What is Pre-pack?

In common parlance, pre-packaged insolvency resolution process (or pre-packs as popularly known) is essentially a negotiated agreement between the founders/management of the ailing entity and its secured creditors for the resolution of its debts. It is basically a restructuring plan where a debtor (company and its founders) and creditors of distressed entity agree upon a resolution plan before filing the insolvency application (unlike the CIRP process where application is filed immediately on default and well before any resolution or negotiation) and then sanction of the court is sought on the said resolution plan. The key difference between the regular CIRP and pre-pack is that in the pre-pack process, the existing founders/management retains control until the final agreement is agreed upon and the formal application is made to the court. Further, the process is entirely informal in the pre-packs in a sense (as opposite to CIRP process where things are advanced through a typical formal court process) with the sole aim of faster resolution of distressed entity. Thus, in nutshell, it is a mix of the court-oriented process under IBC (i.e. CIRP) and the erstwhile debt restructuring mechanism involving lender/banks such as OTS, SDR etc. with the twist of inviting PRA, when the proposal submitted by CD/existing stakeholders does not fulfill certain criteria.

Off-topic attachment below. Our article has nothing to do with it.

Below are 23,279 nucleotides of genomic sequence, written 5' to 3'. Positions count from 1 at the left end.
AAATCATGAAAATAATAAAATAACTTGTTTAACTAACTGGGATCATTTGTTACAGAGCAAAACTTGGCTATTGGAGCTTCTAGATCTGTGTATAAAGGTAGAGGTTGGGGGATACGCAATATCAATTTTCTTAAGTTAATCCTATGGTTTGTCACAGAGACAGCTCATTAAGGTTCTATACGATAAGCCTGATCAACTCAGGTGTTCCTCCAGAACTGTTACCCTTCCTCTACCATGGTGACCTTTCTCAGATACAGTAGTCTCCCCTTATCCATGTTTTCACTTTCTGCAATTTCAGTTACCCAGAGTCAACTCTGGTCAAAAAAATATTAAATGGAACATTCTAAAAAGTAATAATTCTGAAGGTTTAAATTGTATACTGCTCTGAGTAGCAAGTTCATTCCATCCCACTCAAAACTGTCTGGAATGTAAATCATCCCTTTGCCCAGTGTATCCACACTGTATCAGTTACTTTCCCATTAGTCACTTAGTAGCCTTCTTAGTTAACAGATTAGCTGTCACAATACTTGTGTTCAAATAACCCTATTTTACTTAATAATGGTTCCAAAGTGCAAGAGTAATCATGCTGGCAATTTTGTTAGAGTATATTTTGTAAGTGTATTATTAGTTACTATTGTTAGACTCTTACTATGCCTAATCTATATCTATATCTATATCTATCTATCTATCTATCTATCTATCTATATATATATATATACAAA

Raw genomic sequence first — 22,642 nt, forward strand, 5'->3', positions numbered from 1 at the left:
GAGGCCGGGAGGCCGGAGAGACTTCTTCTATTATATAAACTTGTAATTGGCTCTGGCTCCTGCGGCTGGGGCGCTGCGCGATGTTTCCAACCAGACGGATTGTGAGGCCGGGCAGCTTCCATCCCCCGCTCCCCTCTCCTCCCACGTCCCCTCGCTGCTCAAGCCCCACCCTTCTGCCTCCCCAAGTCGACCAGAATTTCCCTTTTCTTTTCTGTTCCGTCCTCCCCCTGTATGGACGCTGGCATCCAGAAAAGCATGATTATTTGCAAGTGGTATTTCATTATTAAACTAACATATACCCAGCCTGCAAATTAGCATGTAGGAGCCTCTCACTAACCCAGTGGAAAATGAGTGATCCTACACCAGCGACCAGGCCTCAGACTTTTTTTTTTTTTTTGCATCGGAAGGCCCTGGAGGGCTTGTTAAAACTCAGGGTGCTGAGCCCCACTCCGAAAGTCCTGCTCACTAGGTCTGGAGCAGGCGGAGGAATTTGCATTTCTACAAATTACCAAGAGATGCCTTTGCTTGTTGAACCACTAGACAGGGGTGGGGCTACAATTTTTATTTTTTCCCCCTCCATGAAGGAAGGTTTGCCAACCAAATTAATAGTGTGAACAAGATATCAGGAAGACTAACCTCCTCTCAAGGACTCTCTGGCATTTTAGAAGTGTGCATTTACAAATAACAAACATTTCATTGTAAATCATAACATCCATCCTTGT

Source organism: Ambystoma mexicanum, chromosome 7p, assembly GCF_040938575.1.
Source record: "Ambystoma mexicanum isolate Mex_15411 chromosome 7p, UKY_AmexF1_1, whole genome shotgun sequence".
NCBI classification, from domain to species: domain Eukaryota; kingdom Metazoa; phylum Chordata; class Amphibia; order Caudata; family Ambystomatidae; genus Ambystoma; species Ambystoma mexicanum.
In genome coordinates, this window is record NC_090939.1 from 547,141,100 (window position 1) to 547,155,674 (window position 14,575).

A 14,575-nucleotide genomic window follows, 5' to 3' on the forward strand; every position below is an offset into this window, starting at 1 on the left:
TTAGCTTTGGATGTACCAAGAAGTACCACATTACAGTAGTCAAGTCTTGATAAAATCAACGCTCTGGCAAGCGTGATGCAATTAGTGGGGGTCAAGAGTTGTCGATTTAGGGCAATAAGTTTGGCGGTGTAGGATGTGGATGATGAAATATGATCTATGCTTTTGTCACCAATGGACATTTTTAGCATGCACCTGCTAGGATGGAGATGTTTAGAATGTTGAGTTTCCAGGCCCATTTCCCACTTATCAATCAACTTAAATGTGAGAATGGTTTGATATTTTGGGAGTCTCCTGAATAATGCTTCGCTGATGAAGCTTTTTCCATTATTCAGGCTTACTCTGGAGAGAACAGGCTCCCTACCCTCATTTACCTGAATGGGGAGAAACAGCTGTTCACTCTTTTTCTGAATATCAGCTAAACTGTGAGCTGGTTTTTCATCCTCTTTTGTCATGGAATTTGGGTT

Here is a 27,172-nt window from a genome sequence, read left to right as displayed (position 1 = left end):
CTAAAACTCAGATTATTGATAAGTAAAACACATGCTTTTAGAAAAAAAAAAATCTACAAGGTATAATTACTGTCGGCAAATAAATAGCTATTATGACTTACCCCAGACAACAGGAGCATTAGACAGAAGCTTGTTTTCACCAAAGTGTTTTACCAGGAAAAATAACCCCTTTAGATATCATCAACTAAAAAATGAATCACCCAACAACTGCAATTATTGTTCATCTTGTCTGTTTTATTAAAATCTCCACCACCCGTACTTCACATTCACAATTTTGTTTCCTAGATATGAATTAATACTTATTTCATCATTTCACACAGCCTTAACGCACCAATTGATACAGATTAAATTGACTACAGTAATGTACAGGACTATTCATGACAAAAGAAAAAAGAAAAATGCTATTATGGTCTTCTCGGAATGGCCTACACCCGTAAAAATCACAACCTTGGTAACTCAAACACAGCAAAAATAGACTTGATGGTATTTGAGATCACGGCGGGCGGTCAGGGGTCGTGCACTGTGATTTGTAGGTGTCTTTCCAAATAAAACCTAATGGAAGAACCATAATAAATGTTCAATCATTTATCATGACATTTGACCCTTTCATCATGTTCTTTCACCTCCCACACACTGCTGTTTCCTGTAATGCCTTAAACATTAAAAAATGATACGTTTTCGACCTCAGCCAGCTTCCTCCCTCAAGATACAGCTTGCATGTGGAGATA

Why Pre-Pack introduced now?

The purpose behind introducing pre-packs, as an alternative route (especially for MSME), is to lessen the burden on the Adjudicating Authority, faster resolution of the distressed assets, exploring quick revival with the involvement and support from the existing shareholders/management, avoiding unnecessary time and cost involved in the litigation and opening a window for MSME sector for reviving the ailing entity as the MSME is not likely to attract much interest from the investor/bidder due to very nature of their structure, size etc.